New Hingham students debut new arrangement of Fats Waller song at Chesterfield elementary school
Students at the New Hingham Regional Elementary School in Chesterfield sing during their annual Winter Band and Chorus Concert on Dec. 11. LAURA RODLEY Purchase photo reprints »
An act of grace such as the holiday inspires gave the New Hingham Regional Elementary School a specially written arrangement of the late jazz icon Fats Waller’s song, “Ain’t Misbehavin’” for its school band to play. Northampton’s Clifton “Jerry” Noble, a jazz accompanist in the Smith College Music Department, wrote the piece, which made its debut at the elementary school’s annual winter concert Dec. 11.
The school’s music teacher and band leader, Sasha Klare-Avayzian of Northampton, came up with the idea when he attended a jazz concert by Noble earlier in the season.
“The music would be great for my band,” said Klare-Avayzian, in a recent interview. “We don’t have a lot of people,” he said of the six-member band, “but we have a clarinet and piano.”
He went right to the source — Noble — to try to locate a musical score for the song “Ain’t Mishavin’.” But Noble explained that scores or arrangements by Fats Waller simply did not exist.
However, Noble got so excited about the kids playing jazz that he decided to write the arrangement himself, said Klare-Avayzian. “It’s only by his grace that we have it,” he said.
“The band worked very, very hard after school” to prepare for its performance, Klare-Avayzian told the 200 parents and community members who attended the Dec. 11 concert.
Other concert highlights included “Silent Night,” sung by the 54-member chorus, as well as a rousing number of “Don’t Stop” by Fleetwood Mac.
The chorus also performed earlier in the day for the Council on Aging, said Rosemary Larkin, school principal.
Post office surveys
Plainfield residents can weigh in on whether the existing post office should be relocated in postal surveys that they have recently received through the mail. The surveys, according to Plainfield resident Linda O’Dea, trustee of the Shaw Memorial Library, ask if the current post office on Central Street should become a so-called Village Post Office which could be housed in existing businesses or libraries, such as the Shaw Memorial. The library has been contacted by the U.S. Postal Service asking whether or not it would like to sell stamps or accept boxes during open hours, she said.
“They’re not really telling us anything,” said O’Dea. The survey gives several options, which include changing the post office’s daily operating hours from seven to four, while not changing Saturday hours; closing the post office and offering curbside delivery; and finding a suitable contractor as a location to establish a Village Post Office.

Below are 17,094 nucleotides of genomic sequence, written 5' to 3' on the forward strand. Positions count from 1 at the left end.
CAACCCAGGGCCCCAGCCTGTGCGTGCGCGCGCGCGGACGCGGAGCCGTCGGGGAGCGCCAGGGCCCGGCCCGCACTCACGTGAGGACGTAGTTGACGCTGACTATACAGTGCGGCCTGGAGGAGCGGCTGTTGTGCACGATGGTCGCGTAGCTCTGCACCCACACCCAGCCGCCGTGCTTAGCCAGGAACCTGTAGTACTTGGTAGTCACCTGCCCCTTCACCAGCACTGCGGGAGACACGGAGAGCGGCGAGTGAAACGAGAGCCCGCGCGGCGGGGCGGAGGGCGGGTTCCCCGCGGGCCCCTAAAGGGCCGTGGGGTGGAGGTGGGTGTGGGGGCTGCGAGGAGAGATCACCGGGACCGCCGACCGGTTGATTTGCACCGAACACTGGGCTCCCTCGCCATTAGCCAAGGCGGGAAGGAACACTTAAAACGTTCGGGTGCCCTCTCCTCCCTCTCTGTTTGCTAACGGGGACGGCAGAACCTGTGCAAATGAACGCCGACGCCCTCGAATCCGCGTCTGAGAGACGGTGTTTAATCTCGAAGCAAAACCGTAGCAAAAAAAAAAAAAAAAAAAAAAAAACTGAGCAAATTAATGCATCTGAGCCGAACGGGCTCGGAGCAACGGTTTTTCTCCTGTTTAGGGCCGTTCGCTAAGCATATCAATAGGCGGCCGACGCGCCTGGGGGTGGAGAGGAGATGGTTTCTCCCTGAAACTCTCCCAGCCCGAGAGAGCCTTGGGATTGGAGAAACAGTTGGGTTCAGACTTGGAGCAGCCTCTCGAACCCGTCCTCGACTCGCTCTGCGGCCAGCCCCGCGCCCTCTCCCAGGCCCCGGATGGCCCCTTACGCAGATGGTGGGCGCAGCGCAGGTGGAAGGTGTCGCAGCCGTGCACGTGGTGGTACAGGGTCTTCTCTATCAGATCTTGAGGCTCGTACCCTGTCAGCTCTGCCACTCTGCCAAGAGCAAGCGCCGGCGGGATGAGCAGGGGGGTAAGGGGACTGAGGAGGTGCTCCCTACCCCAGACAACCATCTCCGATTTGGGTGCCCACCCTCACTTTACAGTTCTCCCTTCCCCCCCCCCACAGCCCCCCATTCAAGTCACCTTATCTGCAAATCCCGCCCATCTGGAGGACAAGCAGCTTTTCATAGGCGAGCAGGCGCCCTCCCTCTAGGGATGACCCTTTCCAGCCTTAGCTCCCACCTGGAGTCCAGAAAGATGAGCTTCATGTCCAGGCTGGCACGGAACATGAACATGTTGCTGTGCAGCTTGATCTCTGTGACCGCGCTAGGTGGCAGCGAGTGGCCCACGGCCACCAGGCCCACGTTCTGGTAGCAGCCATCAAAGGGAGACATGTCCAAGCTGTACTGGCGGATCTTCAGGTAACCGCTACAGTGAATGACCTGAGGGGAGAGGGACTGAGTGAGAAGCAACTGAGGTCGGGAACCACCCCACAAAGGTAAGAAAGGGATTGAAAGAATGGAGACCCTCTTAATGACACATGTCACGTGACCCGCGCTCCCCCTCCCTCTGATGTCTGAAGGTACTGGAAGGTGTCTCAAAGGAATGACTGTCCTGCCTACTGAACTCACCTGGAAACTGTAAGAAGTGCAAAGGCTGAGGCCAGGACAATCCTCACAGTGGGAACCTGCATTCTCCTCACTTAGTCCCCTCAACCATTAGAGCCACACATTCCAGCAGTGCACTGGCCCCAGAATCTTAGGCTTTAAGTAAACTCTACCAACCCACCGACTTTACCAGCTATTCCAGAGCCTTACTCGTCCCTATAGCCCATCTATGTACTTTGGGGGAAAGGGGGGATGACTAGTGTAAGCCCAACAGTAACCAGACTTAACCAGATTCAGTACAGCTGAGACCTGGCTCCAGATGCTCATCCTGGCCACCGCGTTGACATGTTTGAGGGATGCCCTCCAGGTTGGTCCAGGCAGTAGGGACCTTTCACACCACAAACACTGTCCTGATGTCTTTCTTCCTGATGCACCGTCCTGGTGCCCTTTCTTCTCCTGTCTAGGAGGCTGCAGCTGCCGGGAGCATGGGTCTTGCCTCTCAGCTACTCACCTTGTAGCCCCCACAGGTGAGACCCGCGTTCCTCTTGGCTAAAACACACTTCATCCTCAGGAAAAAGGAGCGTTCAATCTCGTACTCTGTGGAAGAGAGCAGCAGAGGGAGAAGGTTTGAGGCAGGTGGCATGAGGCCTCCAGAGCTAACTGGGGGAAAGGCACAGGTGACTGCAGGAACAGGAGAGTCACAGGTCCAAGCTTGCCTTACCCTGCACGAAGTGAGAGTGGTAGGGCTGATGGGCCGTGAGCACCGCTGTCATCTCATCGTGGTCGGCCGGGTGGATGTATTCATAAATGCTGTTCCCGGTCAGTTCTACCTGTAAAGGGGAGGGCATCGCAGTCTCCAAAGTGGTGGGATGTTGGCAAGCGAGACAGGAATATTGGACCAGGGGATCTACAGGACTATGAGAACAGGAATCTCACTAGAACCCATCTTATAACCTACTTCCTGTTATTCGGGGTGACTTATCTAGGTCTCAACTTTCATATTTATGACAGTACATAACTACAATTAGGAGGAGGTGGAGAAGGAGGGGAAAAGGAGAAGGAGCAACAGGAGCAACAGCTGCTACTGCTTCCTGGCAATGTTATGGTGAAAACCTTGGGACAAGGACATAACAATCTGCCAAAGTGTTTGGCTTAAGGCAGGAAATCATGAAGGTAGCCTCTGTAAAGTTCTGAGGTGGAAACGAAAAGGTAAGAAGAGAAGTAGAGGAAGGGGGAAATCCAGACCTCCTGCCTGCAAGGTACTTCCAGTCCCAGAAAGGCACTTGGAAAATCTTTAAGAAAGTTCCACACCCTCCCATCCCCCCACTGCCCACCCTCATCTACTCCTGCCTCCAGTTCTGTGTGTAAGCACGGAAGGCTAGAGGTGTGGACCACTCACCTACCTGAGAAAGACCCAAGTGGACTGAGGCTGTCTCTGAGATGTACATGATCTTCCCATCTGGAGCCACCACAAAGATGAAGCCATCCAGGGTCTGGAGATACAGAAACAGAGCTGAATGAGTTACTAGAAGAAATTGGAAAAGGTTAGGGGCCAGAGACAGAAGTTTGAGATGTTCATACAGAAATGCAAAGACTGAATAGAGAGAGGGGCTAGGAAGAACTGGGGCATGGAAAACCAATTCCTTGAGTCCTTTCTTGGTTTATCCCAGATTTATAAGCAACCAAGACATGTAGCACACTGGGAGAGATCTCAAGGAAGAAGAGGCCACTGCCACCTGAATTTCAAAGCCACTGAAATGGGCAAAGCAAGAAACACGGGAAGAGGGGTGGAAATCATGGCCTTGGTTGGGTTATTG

“We don’t want to lose hours of our post office. We wouldn’t even have a P.O. box in town, then,” said O’Dea. She asked residents to make sure they fill out and send back their surveys.
There’s still time to get your Christmas trees at Justamere Tree Farm in Worthington at 248 Paterson Road. This is the last weekend to cut trees at the farm. The trees also are available at the Hampton Pond Plaza on 1029 North Road in Westfield from noon to 8 p.m. weekdays and 9 a.m. to 8 p.m. weekends. For information, call 238-5902.
A-caroling we go
Two dozen carolers, residents from Worthington, Plainfield and Cummington, brought cheer and carols to eight residences and two restaurants in Worthington on Sunday evening, during their annual holiday caroling event. Travelling by yellow school bus through the snow, the carolers stopped at each home by prior arrangement to sing a few requested carols. They stopped at Blackburn Inn and Liston’s Bar and Grille, located at opposite ends of Huntington Road, to surprise patrons with songs of the holiday season.
“It was a great time,” said Janine Modestow, member of the Recreation Committee, which organized the free event.
Afterwards the carolers and a few others had a potluck at the Worthington Town Hall. Resident David Morrison led singers on stage as they sang one impromptu line each of the song, “The Twelve Days of Christmas.”
“Each person had their own spin on it,” said Modestow.